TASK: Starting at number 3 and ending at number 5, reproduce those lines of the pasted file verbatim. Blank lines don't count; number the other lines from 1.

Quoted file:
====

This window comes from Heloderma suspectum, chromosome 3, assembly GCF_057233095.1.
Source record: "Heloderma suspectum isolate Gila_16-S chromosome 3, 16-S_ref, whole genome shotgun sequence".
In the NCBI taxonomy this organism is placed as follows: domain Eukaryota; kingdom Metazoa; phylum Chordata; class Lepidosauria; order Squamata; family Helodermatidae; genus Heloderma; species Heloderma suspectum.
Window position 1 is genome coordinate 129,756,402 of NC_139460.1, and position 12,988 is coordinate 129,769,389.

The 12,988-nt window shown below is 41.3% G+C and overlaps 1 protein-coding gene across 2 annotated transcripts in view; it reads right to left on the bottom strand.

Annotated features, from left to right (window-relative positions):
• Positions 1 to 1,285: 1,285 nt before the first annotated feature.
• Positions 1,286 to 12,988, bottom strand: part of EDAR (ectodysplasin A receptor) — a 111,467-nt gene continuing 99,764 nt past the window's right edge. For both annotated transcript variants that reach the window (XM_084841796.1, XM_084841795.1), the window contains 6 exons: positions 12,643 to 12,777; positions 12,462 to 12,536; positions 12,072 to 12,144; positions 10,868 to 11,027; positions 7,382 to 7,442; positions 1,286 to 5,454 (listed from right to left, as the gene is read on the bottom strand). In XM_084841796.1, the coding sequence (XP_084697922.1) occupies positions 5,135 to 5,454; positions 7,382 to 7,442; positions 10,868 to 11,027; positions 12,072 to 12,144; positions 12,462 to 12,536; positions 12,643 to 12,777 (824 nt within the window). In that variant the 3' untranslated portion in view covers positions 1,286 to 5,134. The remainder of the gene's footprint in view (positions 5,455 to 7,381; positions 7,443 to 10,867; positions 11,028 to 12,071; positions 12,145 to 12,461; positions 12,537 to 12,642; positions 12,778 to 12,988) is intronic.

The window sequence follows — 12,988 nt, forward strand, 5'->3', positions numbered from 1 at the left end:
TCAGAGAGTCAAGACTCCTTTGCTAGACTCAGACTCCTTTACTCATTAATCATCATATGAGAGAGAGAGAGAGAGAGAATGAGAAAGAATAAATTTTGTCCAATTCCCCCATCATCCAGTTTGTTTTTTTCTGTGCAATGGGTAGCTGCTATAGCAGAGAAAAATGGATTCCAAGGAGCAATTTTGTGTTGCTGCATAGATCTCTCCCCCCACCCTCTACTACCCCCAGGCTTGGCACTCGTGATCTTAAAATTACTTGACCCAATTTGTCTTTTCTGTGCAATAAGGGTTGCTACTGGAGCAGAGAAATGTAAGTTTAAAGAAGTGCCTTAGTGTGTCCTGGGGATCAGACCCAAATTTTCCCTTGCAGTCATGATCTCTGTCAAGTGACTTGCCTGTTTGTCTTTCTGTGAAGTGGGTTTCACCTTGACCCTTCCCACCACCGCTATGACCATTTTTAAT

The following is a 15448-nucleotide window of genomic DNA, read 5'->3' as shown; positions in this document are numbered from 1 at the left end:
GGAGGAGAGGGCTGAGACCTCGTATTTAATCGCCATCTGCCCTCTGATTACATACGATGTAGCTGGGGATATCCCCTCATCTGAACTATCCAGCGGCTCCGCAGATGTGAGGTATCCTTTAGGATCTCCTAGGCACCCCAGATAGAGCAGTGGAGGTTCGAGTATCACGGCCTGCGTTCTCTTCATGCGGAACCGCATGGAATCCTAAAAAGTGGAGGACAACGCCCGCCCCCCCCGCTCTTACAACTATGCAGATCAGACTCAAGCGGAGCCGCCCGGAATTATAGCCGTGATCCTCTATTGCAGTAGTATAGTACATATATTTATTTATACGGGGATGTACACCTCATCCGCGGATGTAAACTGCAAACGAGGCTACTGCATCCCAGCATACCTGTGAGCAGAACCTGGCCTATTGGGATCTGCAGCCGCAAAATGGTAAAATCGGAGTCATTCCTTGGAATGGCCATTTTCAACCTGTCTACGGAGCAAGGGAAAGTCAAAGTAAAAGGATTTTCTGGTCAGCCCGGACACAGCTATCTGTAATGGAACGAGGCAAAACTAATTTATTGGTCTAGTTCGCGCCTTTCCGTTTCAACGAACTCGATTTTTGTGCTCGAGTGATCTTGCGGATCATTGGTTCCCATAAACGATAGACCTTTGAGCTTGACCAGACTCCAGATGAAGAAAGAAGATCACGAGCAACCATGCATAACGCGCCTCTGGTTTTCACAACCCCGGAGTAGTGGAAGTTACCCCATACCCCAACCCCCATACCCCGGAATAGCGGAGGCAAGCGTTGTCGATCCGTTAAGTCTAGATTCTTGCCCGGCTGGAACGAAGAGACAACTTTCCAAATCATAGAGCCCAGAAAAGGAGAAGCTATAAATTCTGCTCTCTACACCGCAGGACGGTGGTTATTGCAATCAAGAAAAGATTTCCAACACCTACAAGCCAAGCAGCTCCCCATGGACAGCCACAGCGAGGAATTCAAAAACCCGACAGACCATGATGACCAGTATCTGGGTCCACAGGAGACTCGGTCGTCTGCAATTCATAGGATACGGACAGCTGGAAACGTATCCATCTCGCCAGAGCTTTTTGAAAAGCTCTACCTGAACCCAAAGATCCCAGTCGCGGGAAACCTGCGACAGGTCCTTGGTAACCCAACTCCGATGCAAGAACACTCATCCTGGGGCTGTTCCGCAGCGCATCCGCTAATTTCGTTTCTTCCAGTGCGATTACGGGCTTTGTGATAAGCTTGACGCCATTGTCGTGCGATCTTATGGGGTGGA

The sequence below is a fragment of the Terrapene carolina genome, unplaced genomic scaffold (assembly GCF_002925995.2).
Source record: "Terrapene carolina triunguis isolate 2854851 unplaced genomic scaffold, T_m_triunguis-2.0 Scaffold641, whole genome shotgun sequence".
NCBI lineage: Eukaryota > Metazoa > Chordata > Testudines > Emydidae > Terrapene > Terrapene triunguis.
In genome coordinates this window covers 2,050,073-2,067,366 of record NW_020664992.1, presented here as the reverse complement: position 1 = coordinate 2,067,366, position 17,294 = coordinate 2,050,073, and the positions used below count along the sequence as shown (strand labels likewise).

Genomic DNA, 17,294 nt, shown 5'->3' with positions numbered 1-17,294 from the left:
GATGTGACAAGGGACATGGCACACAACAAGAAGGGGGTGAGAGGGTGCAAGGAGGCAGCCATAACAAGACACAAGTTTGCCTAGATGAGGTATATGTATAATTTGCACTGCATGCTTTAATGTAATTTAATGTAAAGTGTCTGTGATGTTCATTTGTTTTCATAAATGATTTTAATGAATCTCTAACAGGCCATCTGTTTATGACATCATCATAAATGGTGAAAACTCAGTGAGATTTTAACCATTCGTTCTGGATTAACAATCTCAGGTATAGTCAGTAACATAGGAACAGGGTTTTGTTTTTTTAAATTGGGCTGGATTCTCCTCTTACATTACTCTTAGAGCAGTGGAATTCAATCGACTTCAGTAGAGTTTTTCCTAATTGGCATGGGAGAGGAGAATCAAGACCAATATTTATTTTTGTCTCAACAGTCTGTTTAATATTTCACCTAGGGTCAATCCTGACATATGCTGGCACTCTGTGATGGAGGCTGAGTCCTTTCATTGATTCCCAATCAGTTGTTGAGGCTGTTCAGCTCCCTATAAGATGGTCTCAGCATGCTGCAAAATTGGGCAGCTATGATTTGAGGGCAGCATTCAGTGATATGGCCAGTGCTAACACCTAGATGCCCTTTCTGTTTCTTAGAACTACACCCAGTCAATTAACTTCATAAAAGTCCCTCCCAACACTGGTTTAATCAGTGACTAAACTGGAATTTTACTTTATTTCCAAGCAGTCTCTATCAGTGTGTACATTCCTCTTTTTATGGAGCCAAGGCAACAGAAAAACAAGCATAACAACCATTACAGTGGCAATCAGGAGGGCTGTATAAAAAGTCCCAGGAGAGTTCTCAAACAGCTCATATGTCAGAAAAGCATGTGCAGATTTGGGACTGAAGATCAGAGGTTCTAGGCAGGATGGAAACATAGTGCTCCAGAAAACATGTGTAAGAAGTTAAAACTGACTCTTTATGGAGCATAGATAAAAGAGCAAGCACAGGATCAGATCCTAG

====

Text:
In the NCBI taxonomy this organism is placed as follows: domain Eukaryota; kingdom Metazoa; phylum Chordata; class Lepidosauria; order Squamata; family Helodermatidae; genus Heloderma; species Heloderma suspectum.
Window position 1 is genome coordinate 129,756,402 of NC_139460.1, and position 12,988 is coordinate 129,769,389.

The 12,988-nt window shown below is 41.3% G+C and overlaps 1 protein-coding gene across 2 annotated transcripts in view; it reads right to left on the bottom strand.